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Associations of Maternal Beliefs and Distress in Pregnancy and Postpartum With Breastfeeding Initiation and Early Cessation / Geneviève Ritchie Ewing in Journal of Human Lactation, Vol. 35, n°1 (Février 2019)
Titre : Associations of Maternal Beliefs and Distress in Pregnancy and Postpartum With Breastfeeding Initiation and Early Cessation Type de document : texte imprimé Auteurs : Geneviève Ritchie Ewing, Auteur ; Amanda M. Mitchell, Auteur ; Lisa M. Christian, Auteur Année de publication : 2019 Article en page(s) : pp. 49-58 Langues : Anglais (eng) Catégories : Analyse
Comportement de la mère
Durée de l'allaitement
Epidémiologie« Etude de la distribution et des déterminants des états ou des évènements liés à la santé
dans des populations spécifiques, et l’utilisation de cette connaissance pour le contrôle de
la santé »
Last JM, A Dictionary of Epidemiology, 2001
Pratique de l'allaitement
Résumé : "Background:
Breastfeeding plays an important role in both maternal and infant health and well-being. While researchers have examined the relationship between postpartum psychological distress and breastfeeding behaviors, few have investigated links between prenatal distress, postpartum distress, and breastfeeding behaviors over time.
We aimed to determine if prenatal breastfeeding beliefs and psychological distress during and after pregnancy were associated with initiation and early cessation rates of breastfeeding.
In our secondary data analysis, a nonexperimental longitudinal one-group design was used. We assessed pregnant women (N = 70) during four perinatal visits (early, mid, and late pregnancy and 7-10 weeks postpartum). Participants completed self-report surveys about psychological distress and depressive symptoms at each visit, breastfeeding beliefs during the third visit, and breastfeeding behaviors at the postpartum visit.
Participants who breastfed for ⩾8 weeks had more positive beliefs about breastfeeding prior to delivery than participants with early cessation, who in turn had more positive beliefs than those who never initiated. Participants with early cessation reported heightened levels of pregnancy-specific distress in early pregnancy compared to those who continued breastfeeding or never initiated. Participants who continued breastfeeding for ⩾8 weeks reported less general anxiety and depressive symptoms in postpartum than those who discontinued or never initiated.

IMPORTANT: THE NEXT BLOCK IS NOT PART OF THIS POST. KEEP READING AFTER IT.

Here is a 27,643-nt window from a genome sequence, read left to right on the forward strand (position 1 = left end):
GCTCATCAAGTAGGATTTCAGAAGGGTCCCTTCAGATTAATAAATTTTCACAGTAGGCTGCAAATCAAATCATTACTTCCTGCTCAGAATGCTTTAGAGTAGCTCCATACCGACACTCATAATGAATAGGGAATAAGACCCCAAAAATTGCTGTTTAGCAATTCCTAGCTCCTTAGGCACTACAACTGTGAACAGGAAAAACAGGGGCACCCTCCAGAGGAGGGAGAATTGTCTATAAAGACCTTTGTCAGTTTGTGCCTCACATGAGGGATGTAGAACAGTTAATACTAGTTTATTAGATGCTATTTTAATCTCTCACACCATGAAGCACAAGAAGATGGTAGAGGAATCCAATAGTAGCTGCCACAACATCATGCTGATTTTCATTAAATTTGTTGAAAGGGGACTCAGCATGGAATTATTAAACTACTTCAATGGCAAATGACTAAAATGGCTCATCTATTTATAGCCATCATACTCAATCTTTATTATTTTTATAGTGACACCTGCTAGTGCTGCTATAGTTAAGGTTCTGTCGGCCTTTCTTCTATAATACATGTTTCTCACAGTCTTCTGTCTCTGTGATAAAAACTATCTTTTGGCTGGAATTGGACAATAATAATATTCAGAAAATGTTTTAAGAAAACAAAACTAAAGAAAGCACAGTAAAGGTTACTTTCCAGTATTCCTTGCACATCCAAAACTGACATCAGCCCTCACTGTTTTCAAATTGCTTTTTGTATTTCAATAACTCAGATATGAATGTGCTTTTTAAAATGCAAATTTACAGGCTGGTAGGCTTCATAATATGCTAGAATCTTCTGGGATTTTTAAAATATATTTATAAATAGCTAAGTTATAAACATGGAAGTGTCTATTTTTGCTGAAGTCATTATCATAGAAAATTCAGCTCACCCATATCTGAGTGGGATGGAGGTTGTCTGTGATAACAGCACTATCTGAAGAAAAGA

Prenatal beliefs about breastfeeding, pregnancy-specific distress in early pregnancy, and general anxiety and depressive symptoms in postpartum are associated with breastfeeding initiation and continuation. Of clinical relevance, addressing prenatal and postpartum distress in the implementation of breastfeeding practice interventions could improve breastfeeding rates."[Résumé de l’auteur]
in Journal of Human Lactation > Vol. 35, n°1 (Février 2019) . - pp. 49-58[article]Postpartum Anxiety and Infant-Feeding Outcomes: A Systematic Review / Victoria Fallon in Journal of Human Lactation, Vol. 32 n° 4 (Novembre 2016)
Titre : Postpartum Anxiety and Infant-Feeding Outcomes: A Systematic Review Type de document : texte imprimé Auteurs : Victoria Fallon, Auteur ; Rachael Groves, Auteur ; Jason Christian Grovenor Halford, Auteur Année de publication : 2016 Article en page(s) : pp. 740-758 Langues : Anglais (eng) Catégories : Angoisse
Comportement de la mère
Dépression et détresse psychologique
Résumé : There is increasing evidence for the effect of postpartum anxiety (PPA) on maternal and infant health outcomes. Despite
evidence linking suboptimal infant-feeding outcomes with other indices of maternal mental health, the relationship between
PPA and infant feeding has not yet been reviewed. A systematic review with narrative synthesis was conducted to examine
the relationship between PPA and infant-feeding outcomes. Electronic searches were performed using specific keywords
(eg, “postnatal anxiet*”; “breastfeed*”). A hand search of selected journals and reference lists of included articles was